The TELUS Spark Science Centre radically changing its relationship to the Indigenous people on whose lands the center is built. The center in Calgary, Alberta, Canada, is focusing on forging deep relationships with Indigenous communities and celebrating multiple ways of knowing in order to be more relevant to the communities the science center serves. They have created a full-time position focused on Indigenous engagement and have flipped the Spark’s engagement model so that Indigenous programming is Indigenous led. The science center is prioritizing these relationships, investing in partnerships with artists, filmmakers, and scientists in the community. The team has also adapted their administrative and training processes to reflect the value that these relationships hold. Among the new programs developed are a weeklong annual program called Indigenous Science Days, held during the week of the spring solstice, and a three-day camping intensive.

Robert Firmhofer accepts the award on behalf of Copernicus Science Centre.
Copernicus Science Centre (Centrum Nauki Kopernik)
Warsaw, Poland

After Russia invaded Ukraine in February 2022, the staff at Copernicus Science Centre in Warsaw, Poland, steadfastly worked to support Ukrainians who escaped to Poland. The science center became a place of refuge—where those fleeing unimaginable violence could find solace and moments of joy in the universal language of science. Copernicus Science Centre opened their planetarium and exhibits for free to refugees. The staff created Ukrainian-language activities for refugee children and provided safe spaces at the science center. They didn’t stop there: the team hit the road and took traveling exhibitions to temporary accommodation centers for refugees. And their work continues as they have developed a nationwide program to reach even more people and to bring so many together in the joy and peace of learning.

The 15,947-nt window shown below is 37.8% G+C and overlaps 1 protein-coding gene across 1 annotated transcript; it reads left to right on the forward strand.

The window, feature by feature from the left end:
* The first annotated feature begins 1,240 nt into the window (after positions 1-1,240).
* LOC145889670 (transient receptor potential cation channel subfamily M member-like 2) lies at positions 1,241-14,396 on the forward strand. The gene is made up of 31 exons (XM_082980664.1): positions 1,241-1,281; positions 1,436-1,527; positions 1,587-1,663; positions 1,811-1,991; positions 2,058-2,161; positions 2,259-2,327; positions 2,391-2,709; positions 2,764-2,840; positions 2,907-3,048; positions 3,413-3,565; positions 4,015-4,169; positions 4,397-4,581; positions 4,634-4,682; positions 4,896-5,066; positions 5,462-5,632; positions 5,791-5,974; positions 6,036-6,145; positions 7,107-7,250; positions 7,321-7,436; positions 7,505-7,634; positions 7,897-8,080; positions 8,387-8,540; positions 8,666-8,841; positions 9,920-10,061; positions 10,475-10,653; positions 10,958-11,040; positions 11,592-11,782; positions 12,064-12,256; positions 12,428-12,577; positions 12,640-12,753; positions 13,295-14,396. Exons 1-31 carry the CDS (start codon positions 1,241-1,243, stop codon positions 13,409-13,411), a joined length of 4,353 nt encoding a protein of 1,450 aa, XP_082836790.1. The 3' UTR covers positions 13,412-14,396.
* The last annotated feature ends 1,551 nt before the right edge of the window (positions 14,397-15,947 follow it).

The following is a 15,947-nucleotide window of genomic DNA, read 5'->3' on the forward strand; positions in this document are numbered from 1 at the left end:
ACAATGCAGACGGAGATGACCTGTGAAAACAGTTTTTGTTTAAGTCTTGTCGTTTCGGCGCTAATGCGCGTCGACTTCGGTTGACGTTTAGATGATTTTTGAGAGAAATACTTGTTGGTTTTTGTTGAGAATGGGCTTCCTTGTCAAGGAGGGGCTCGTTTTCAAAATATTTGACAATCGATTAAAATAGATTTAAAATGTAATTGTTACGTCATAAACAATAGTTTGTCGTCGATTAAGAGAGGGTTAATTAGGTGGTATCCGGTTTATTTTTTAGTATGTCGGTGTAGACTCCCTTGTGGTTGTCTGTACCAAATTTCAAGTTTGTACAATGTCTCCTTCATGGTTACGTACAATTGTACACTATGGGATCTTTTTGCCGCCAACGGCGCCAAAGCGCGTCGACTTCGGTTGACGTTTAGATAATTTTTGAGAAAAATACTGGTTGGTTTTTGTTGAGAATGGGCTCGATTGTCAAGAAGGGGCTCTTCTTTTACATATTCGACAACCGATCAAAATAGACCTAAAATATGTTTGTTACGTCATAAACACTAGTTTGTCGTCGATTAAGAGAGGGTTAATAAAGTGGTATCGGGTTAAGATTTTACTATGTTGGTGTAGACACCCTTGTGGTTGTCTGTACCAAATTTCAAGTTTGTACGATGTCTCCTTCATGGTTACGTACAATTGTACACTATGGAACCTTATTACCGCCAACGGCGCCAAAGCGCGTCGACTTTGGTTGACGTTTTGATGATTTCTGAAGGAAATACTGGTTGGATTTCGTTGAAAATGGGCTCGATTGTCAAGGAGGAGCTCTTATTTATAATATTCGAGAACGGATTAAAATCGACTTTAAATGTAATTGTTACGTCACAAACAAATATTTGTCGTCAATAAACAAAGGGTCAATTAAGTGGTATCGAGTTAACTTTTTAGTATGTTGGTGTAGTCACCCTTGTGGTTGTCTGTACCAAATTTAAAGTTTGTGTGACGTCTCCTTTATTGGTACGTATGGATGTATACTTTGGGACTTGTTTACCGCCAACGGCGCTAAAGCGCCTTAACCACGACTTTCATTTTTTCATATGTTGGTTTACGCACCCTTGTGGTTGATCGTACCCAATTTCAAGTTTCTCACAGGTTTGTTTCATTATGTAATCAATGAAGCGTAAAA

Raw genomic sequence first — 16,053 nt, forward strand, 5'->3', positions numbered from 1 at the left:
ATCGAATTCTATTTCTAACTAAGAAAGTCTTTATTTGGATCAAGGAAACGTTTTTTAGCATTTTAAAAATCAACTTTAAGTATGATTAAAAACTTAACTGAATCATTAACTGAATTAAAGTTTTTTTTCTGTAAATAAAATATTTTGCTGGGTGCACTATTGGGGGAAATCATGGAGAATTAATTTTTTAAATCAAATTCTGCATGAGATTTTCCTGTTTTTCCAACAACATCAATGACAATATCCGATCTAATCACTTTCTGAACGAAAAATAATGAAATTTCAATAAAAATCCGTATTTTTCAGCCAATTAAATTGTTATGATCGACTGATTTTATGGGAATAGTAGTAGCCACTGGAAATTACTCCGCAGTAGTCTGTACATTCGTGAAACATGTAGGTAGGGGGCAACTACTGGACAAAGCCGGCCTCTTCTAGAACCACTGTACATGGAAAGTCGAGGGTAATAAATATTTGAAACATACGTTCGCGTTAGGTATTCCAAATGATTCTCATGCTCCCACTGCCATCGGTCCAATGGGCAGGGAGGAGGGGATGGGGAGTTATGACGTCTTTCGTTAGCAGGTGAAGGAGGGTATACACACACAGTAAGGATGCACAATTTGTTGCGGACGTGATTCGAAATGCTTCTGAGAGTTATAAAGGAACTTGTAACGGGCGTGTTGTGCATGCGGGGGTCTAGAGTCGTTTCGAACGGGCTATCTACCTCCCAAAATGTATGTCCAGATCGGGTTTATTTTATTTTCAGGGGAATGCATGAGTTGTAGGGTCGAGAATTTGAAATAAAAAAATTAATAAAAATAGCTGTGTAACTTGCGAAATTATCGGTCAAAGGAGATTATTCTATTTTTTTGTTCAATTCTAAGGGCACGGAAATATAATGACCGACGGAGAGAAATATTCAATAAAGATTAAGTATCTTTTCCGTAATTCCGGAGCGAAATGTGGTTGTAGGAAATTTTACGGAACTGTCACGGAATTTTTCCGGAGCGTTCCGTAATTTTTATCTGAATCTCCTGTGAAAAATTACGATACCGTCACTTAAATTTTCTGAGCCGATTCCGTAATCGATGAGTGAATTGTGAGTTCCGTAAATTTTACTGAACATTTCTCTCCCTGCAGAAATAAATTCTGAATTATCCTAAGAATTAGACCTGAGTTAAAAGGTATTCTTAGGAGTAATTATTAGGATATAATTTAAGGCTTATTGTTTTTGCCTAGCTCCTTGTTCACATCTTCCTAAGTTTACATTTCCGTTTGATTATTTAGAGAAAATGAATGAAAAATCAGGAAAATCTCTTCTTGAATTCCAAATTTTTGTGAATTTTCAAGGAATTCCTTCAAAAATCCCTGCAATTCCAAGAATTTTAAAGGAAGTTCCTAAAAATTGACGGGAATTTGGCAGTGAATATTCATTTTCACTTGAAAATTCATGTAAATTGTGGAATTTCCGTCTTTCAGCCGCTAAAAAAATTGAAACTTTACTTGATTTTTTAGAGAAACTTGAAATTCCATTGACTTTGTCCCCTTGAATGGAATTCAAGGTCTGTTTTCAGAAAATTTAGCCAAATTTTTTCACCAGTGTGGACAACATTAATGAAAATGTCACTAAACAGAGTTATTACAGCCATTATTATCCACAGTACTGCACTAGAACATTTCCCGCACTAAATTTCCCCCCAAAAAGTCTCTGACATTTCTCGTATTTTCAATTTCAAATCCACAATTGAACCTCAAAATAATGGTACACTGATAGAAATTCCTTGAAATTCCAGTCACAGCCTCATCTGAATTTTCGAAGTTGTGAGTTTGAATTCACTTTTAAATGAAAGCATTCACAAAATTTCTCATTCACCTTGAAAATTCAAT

Awardee for Special Recognition in Community Service and Resilience

Due to the extraordinary circumstances in Ukraine and the incredible resilience of the Ukrainian people, ASTC presented a special award to the Junior Academy of Sciences of Ukraine for their resilience and continued service to their community.

Stanislav Dovgyi and Yevhen Kudriavets accept the award on behalf of the Junior Academy of Sciences of Ukraine.
Junior Academy of Sciences of Ukraine
Kyiv, Ukraine